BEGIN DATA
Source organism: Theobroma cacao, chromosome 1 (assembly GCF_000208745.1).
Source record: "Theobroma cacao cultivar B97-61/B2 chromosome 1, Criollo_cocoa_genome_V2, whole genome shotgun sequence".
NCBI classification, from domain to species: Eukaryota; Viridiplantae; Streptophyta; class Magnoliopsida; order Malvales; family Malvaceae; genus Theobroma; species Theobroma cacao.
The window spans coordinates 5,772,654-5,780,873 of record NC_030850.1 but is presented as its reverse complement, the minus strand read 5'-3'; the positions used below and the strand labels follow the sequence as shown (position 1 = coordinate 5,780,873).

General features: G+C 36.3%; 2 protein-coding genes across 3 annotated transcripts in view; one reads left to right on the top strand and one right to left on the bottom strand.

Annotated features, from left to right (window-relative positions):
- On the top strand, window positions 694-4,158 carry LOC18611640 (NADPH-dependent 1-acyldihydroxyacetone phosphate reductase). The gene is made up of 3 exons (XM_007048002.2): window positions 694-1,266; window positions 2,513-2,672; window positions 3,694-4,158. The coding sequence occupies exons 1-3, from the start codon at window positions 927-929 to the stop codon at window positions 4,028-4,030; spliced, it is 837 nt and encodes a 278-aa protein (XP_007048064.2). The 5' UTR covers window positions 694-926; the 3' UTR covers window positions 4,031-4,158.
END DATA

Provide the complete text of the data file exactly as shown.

Source organism: Theobroma cacao, chromosome 1 (assembly GCF_000208745.1).
Source record: "Theobroma cacao cultivar B97-61/B2 chromosome 1, Criollo_cocoa_genome_V2, whole genome shotgun sequence".
NCBI classification, from domain to species: Eukaryota; Viridiplantae; Streptophyta; class Magnoliopsida; order Malvales; family Malvaceae; genus Theobroma; species Theobroma cacao.
The window spans coordinates 5,772,654-5,780,873 of record NC_030850.1 but is presented as its reverse complement, the minus strand read 5'-3'; the positions used below and the strand labels follow the sequence as shown (position 1 = coordinate 5,780,873).

General features: G+C 36.3%; 2 protein-coding genes across 3 annotated transcripts in view; one reads left to right on the top strand and one right to left on the bottom strand.

Annotated features, from left to right (window-relative positions):
- On the top strand, window positions 694-4,158 carry LOC18611640 (NADPH-dependent 1-acyldihydroxyacetone phosphate reductase). The gene is made up of 3 exons (XM_007048002.2): window positions 694-1,266; window positions 2,513-2,672; window positions 3,694-4,158. The coding sequence occupies exons 1-3, from the start codon at window positions 927-929 to the stop codon at window positions 4,028-4,030; spliced, it is 837 nt and encodes a 278-aa protein (XP_007048064.2). The 5' UTR covers window positions 694-926; the 3' UTR covers window positions 4,031-4,158.